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Must-Have Maintenance Tips for Aging Log Homes

A log homeowner shares the lessons she’s learned along the way and what everyone should look for as their own log home matures.

Written by Mercedes Hayes

 Regular seasonal pressure-washing after pollen season has passed will help keep dirt and debris off of your log walls, helping prevent the mold growth, which could eventually lead to rot. Photo: fotolia.com/ Beth Van Trees.
 
We thought we knew all we needed to know when my family moved into our new log home. But, over the years, we began to realize how much we had to learn ­— especially when it came to some surprising potential trouble spots. Here’s the inside scoop on what we learned to help you get ahead of the curve on long-term log home maintenance and help your home age well over time.
 

Settling

 
Our logs were kiln-dried, so most settling (an inch and a half) took place during construction, with another half-inch during the first year. Our home was designed with jacks under center posts that were supposed to be lowered to correspond with exterior wall settling. In practice, this proved difficult to judge, resulting in minor unevenness throughout the structure. Our builder allowed for about an inch of crushing space at the top of the interior drywall. We found that the Sheetrock has crunched a bit under each second-floor joist and on the room corners closest to the center of the house, while the walls parallel to the floor joists did not crush at all. We did have a few tongue-and-groove ceiling boards pop slightly out of place, though they were too high to warrant fixing.
 

Stain Color

 
Our initial stain required a three-part application, and I was disappointed to see that every new coat of stain made the walls darker. Twelve years and five coats later, our golden-brown walls now look dark brown. If I had known how the color would darken over time, I would have started with a lighter shade.
 

Railings

 
Although our manufacturer warned us that the exterior railing system might have to be replaced in a couple of years, we are still on the original railings. The first thing we discovered was that caulking the bottom of the spindles (as recommended) only trapped water inside. So we tore out all the caulk and drilled holes for the water to escape. The deck railings take a beating and needed to be stripped down to the bare wood after five years, but that’s better than replacing them.
 

Exterior Caulking

 
Filling large checks and caulking between log courses was a big and messy job, but we are glad we did it. The caulk between courses has held perfectly, but in the largest checks it pulled away from the edges and needed to be removed and filled in again after a few years. I don’t think the checks got any larger; we were just inexperienced. Gale-force rainstorms showed us the value of our work and taught us that corners are the most vulnerable spots.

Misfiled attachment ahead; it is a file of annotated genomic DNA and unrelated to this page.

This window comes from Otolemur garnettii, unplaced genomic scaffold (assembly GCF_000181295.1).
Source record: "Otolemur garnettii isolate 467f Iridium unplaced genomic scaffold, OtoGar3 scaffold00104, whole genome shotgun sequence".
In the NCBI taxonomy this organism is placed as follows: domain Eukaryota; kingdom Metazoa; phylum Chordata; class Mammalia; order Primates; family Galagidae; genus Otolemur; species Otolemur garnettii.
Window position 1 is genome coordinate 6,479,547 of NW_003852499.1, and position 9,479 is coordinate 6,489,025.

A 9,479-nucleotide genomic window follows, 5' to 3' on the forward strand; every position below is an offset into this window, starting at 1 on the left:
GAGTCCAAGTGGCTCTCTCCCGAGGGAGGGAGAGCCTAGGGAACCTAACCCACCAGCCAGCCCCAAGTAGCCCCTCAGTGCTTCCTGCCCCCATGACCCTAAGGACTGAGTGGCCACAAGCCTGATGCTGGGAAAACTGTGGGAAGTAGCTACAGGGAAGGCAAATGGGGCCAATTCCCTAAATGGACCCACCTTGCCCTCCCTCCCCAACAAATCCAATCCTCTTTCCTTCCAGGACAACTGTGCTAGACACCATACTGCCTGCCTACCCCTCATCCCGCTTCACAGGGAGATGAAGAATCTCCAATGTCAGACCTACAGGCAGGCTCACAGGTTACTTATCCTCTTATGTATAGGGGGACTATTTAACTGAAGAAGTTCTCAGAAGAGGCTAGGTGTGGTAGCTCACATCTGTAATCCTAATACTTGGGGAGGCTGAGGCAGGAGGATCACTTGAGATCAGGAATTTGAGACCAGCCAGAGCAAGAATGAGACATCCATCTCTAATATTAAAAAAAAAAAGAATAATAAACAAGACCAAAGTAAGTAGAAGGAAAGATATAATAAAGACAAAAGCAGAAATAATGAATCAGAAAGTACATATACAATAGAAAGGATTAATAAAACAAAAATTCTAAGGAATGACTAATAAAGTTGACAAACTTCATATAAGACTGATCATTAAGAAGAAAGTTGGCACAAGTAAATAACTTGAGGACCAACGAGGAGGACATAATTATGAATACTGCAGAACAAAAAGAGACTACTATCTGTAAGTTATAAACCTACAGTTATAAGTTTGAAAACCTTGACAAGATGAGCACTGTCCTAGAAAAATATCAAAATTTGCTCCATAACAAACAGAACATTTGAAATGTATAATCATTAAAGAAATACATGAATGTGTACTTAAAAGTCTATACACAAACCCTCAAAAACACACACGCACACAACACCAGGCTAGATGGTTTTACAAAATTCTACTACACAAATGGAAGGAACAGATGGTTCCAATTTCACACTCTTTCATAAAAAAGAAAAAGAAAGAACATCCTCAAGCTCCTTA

Fascia Boards

 
These are the boards applied under the edge of the roofline, facing out. Many magazines show fascia two or three boards thick, giving a kind of stepped look, but our builder used only one pine board, which we painted. This fascia has warped, faded and required many coats of paint. A second board layer would have covered many of the seams, and perhaps the top layer could have been more firmly nailed in place.
 

Thermal Windows

All window manufacturers are not created equal, so do your homework. We had very bad luck with our thermal windows and have had to replace six large panels so far, with five more windows starting to cloud up. We’ve had the most difficult time with oversized (6-foot-tall) casements and concluded, for the most part, that the larger the window, the quicker it loses its seal. I was told (after the fact) that a super-sized window may sag under its own weight and break the thermal seal. Had I known this, I would have used smaller, divided windows instead of grand monsters, which are difficult to clean anyway.
 
Many other things are starting to come to the end of their useful life: water heater, smoke detectors, even the clothes dryer. But our trusty log home is just beginning to prove itself and promises to keep us safe and cozy as we age together. 
 
 
Photo: Cindy Thiede. Insect infestation, roof damage and wood rot can be prevented or quickly remedied with seasonal inspection practices. Your best bet is to take action as soon as you notice a problem so that your cabin doesn’t fall into disrepair, like the corner system shown above. 

 

What Can Go Wrong?

 
We all benefit from regular physical exams and a little TLC as we grow older. Your log home is no different. Here are four issues that may arise as your home ages.
 

CRACKED CHINKING

 
Old-timey chinking needed constant patching. Today’s products last much longer but may still give out over time. Repair any breaches immediately to prevent further damage and keep your home weathertight.
 

FADED STAIN

 
Exposure to the weather, especially sunlight, eventually wears away even the strongest stain. Keeping your logs clean will help prolong the life of your finish.
 

ROTTED CAULKING

 
Close inspection is necessary to spot where beads between logs have succumbed to the effects of time. Repair immediately to avoid log degradation, as well as keep your home airtight and prevent critters from sneaking in.
 

WOODPECKER DAMAGE

 
If you build your home in the woods and insects find their way into your logs, hungry birds may follow. Choose a stain with insecticide and tell the pests to bug off.